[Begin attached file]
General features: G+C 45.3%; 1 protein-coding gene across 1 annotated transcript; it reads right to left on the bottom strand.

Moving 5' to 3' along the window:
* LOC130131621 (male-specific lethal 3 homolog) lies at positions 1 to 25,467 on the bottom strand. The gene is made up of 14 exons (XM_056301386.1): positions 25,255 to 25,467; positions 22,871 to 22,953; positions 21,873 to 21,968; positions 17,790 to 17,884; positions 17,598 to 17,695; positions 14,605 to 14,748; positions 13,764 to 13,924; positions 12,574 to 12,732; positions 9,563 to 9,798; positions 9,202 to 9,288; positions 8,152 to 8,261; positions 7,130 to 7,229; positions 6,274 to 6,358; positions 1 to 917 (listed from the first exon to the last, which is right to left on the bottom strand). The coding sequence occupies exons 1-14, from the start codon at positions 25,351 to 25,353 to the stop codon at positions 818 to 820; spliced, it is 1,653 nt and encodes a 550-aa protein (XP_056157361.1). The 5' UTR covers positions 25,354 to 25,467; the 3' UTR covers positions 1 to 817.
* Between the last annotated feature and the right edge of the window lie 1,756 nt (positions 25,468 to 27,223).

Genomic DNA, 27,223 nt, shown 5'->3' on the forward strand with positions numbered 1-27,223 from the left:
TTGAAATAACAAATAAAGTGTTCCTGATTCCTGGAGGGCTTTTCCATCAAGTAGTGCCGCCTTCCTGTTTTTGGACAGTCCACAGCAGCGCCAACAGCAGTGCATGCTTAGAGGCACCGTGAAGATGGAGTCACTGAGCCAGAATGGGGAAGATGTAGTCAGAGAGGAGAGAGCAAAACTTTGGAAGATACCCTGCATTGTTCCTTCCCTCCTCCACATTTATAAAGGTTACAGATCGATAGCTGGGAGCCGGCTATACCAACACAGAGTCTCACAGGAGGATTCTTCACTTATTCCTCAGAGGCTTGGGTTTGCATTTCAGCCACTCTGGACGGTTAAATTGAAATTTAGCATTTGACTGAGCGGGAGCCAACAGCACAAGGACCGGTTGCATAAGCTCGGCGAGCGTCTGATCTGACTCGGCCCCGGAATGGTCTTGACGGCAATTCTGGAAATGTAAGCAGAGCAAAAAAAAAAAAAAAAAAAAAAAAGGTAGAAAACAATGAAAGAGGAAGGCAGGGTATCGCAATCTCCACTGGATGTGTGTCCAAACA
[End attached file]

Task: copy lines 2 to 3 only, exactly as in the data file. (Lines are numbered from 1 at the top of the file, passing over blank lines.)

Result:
Moving 5' to 3' along the window:
* LOC130131621 (male-specific lethal 3 homolog) lies at positions 1 to 25,467 on the bottom strand. The gene is made up of 14 exons (XM_056301386.1): positions 25,255 to 25,467; positions 22,871 to 22,953; positions 21,873 to 21,968; positions 17,790 to 17,884; positions 17,598 to 17,695; positions 14,605 to 14,748; positions 13,764 to 13,924; positions 12,574 to 12,732; positions 9,563 to 9,798; positions 9,202 to 9,288; positions 8,152 to 8,261; positions 7,130 to 7,229; positions 6,274 to 6,358; positions 1 to 917 (listed from the first exon to the last, which is right to left on the bottom strand). The coding sequence occupies exons 1-14, from the start codon at positions 25,351 to 25,353 to the stop codon at positions 818 to 820; spliced, it is 1,653 nt and encodes a 550-aa protein (XP_056157361.1). The 5' UTR covers positions 25,354 to 25,467; the 3' UTR covers positions 1 to 817.